The Dalton Highway ends a few miles short of the Arctic Ocean, so to reach it, we had to book a tour from one of the local operators. There was a 24-hour waiting period for them to clear our passports with the US government. Security is a major concern, which is why there is no public access to the water without an identity check and an escort. Luckily my unpaid speeding tickets in two states did not count as a National Security violation, and we hopped in a van the next morning to see Deadhorse and the Arctic Ocean.


Typical Lego trailer buildings in Deadhorse

We did see some construction of permanent buildings in Deadhorse amongst all the trailer structures. They learned the lessons of Dawson City and were using raised floor construction so as not to overheat the permafrost underneath.


A little Deadhorse humour - we are north of the timberline so these are the only trees we'll find up here. I like the nod to the gold and the Inukshok as well

The funky goggles that we are sporting are for our protection should a passing 18-wheeler spray us with bullet-shaped rocks. A lot of injuries on the slope are from exactly this and there are strict speed limits on passing other vehicles.


Coldfoot, er feet in the Arctic Ocean!

The air temperature was about 4-5C (40F), but the water felt much colder! We're told that some people actually go all the way in and swim in the dead of winter! Crazy!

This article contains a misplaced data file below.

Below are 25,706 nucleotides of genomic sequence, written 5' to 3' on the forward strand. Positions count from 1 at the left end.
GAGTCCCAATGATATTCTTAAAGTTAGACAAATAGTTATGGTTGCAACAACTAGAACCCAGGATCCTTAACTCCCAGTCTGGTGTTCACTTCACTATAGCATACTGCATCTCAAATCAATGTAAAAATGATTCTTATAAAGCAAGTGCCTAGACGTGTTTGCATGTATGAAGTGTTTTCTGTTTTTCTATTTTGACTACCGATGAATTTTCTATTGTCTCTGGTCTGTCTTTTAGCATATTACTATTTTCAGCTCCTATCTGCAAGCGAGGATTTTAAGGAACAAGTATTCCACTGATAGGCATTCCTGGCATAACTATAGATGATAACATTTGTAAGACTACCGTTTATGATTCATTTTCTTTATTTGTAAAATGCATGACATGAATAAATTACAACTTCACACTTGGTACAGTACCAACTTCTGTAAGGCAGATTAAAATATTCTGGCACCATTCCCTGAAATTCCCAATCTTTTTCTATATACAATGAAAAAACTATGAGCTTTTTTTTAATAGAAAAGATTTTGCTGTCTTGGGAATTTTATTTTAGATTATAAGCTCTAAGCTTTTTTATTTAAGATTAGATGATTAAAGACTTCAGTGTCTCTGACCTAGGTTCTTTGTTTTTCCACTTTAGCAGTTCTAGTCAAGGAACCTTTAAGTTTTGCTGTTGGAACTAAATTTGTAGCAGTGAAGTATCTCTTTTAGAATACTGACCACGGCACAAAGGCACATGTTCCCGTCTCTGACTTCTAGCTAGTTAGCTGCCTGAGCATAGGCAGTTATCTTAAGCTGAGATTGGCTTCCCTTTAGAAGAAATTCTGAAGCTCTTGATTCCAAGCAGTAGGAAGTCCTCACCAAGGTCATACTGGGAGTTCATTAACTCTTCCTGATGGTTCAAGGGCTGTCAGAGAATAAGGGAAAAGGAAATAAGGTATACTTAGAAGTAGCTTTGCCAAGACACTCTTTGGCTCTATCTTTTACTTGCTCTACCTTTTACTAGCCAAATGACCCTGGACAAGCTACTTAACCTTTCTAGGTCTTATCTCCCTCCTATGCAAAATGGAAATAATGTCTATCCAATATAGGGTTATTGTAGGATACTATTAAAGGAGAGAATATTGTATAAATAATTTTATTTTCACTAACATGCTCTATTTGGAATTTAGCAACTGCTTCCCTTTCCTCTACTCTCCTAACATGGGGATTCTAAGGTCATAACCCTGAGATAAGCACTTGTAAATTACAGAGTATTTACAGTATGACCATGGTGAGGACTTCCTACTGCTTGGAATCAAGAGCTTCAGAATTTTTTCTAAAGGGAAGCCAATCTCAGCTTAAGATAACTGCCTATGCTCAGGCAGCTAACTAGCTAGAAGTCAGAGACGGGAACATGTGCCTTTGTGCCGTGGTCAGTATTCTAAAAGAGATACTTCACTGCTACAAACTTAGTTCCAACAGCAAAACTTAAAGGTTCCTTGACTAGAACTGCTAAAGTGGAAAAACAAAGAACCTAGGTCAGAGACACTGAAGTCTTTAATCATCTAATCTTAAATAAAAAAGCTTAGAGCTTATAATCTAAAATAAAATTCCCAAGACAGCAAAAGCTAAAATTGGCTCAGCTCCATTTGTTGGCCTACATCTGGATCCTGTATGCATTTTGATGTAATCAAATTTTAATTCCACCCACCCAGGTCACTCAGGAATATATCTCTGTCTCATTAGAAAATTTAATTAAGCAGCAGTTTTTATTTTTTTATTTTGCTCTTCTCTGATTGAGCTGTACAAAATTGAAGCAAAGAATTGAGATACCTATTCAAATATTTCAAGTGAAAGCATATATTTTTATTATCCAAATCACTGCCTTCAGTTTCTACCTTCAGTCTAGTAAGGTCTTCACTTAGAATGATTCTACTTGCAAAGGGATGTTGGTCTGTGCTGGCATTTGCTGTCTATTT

Rusted metal oil barrel on the shores of Deadhorse beach


Driftwood on the beach

This driftwood is exactly like us! No, I don't mean that we are drifting around Alaska aimlessly, the wood is from Canada. Since there are no trees up here on the North Slope of the Brooks Range, the Arctic currents carry timber from the Yukon and the Northwest Territories and deposit it on the shores of Prudhoe Bay.


Deadhorse art - This was the site of the original discovery of oil in Prudhoe Bay. This statue is supposed to resemble the pilot flame burning on top of oil rigs

Immediately after the tour, we steeled ourselves for the long ride back down the Dalton Highway. It's been raining for the last two days straight without a break and I'm dreading the mud bog that we're going to have to ride through. Neda compounds my fears by reminding me that the road we will be riding will be very different now from the one we came up, so we really have no idea what to expect.

As if to drive the point home, the potholed stretch of road just south of Deadhorse is now besieged by hurricane-like winds. Our bikes are leaned sideways into the cross-winds as we try to find a dry line through the mud and washboard. Almost like it was a sentient (and malevolent) creature, the Dalton keeps throwing things at us, and I sense that it's somehow angry at us.


Very different scenery on the Atigun Pass

As we reach the Atigun Pass, most of the snow has melted, and the view of the gorge is tinged with low-lying reddish-brown vegetation. It is a much different road as all the pitfalls and dangers have moved on us. Even the construction areas are different, as crews finish one section and move on to another.


Atigun Gorge-ous


Approaching a deserted construction site